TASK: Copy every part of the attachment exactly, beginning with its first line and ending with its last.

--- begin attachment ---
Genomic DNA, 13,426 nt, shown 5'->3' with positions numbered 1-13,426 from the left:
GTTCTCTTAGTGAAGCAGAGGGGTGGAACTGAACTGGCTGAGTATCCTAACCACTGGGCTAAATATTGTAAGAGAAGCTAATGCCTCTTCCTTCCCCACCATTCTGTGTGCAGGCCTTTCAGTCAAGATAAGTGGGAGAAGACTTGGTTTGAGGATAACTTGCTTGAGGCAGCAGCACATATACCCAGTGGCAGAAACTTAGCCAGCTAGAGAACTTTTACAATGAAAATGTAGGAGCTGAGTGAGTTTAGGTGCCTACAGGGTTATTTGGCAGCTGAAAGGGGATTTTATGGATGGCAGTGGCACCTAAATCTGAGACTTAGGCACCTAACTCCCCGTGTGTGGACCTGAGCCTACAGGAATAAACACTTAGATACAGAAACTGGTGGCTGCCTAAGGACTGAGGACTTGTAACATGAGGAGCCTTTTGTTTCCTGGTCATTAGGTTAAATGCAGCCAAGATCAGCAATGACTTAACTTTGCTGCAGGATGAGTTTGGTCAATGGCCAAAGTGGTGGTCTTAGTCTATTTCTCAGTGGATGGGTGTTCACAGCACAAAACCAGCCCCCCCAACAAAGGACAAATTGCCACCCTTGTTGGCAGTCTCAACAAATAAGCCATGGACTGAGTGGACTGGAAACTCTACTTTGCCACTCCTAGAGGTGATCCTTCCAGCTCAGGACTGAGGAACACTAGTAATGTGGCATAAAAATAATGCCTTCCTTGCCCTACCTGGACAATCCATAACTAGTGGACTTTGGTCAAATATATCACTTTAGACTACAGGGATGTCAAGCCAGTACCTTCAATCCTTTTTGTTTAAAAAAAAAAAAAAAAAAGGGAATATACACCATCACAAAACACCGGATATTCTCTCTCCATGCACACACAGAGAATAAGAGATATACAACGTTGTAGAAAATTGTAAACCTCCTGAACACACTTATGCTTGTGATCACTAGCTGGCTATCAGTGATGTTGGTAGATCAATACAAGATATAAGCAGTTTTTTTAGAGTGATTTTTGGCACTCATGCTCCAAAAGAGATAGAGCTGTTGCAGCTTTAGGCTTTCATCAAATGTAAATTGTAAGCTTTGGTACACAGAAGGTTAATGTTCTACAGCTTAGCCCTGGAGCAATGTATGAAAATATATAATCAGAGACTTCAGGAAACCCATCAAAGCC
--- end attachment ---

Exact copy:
Genomic DNA, 13,426 nt, shown 5'->3' with positions numbered 1-13,426 from the left:
GTTCTCTTAGTGAAGCAGAGGGGTGGAACTGAACTGGCTGAGTATCCTAACCACTGGGCTAAATATTGTAAGAGAAGCTAATGCCTCTTCCTTCCCCACCATTCTGTGTGCAGGCCTTTCAGTCAAGATAAGTGGGAGAAGACTTGGTTTGAGGATAACTTGCTTGAGGCAGCAGCACATATACCCAGTGGCAGAAACTTAGCCAGCTAGAGAACTTTTACAATGAAAATGTAGGAGCTGAGTGAGTTTAGGTGCCTACAGGGTTATTTGGCAGCTGAAAGGGGATTTTATGGATGGCAGTGGCACCTAAATCTGAGACTTAGGCACCTAACTCCCCGTGTGTGGACCTGAGCCTACAGGAATAAACACTTAGATACAGAAACTGGTGGCTGCCTAAGGACTGAGGACTTGTAACATGAGGAGCCTTTTGTTTCCTGGTCATTAGGTTAAATGCAGCCAAGATCAGCAATGACTTAACTTTGCTGCAGGATGAGTTTGGTCAATGGCCAAAGTGGTGGTCTTAGTCTATTTCTCAGTGGATGGGTGTTCACAGCACAAAACCAGCCCCCCCAACAAAGGACAAATTGCCACCCTTGTTGGCAGTCTCAACAAATAAGCCATGGACTGAGTGGACTGGAAACTCTACTTTGCCACTCCTAGAGGTGATCCTTCCAGCTCAGGACTGAGGAACACTAGTAATGTGGCATAAAAATAATGCCTTCCTTGCCCTACCTGGACAATCCATAACTAGTGGACTTTGGTCAAATATATCACTTTAGACTACAGGGATGTCAAGCCAGTACCTTCAATCCTTTTTGTTTAAAAAAAAAAAAAAAAAAGGGAATATACACCATCACAAAACACCGGATATTCTCTCTCCATGCACACACAGAGAATAAGAGATATACAACGTTGTAGAAAATTGTAAACCTCCTGAACACACTTATGCTTGTGATCACTAGCTGGCTATCAGTGATGTTGGTAGATCAATACAAGATATAAGCAGTTTTTTTAGAGTGATTTTTGGCACTCATGCTCCAAAAGAGATAGAGCTGTTGCAGCTTTAGGCTTTCATCAAATGTAAATTGTAAGCTTTGGTACACAGAAGGTTAATGTTCTACAGCTTAGCCCTGGAGCAATGTATGAAAATATATAATCAGAGACTTCAGGAAACCCATCAAAGCC